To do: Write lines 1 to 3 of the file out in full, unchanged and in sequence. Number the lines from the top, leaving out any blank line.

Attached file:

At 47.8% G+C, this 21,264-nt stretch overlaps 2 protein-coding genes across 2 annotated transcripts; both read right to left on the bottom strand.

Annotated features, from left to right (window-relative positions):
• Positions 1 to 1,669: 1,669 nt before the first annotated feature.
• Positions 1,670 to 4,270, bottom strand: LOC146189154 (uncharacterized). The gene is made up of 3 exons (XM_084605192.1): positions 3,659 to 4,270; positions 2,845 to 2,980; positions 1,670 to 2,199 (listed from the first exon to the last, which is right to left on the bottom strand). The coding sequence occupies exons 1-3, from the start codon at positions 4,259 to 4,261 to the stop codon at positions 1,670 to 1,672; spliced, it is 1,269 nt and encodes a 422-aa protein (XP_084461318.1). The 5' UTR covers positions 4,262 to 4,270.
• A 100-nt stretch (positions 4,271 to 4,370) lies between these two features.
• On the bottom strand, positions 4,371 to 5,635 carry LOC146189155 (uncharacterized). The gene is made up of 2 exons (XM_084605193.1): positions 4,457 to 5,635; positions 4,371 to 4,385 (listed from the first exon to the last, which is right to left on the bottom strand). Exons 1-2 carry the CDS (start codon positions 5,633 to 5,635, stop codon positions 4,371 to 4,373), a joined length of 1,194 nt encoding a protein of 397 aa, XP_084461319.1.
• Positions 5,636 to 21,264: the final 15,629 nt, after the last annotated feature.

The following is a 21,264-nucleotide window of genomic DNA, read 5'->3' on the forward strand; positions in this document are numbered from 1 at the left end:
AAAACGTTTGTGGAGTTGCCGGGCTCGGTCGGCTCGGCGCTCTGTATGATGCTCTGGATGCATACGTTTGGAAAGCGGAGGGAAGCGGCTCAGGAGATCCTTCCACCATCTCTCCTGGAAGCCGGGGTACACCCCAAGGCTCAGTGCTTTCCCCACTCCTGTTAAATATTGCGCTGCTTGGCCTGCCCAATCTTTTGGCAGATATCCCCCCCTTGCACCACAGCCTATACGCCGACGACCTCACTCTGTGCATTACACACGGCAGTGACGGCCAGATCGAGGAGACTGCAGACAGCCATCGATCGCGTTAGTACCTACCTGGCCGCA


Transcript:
At 47.8% G+C, this 21,264-nt stretch overlaps 2 protein-coding genes across 2 annotated transcripts; both read right to left on the bottom strand.

Annotated features, from left to right (window-relative positions):
• Positions 1 to 1,669: 1,669 nt before the first annotated feature.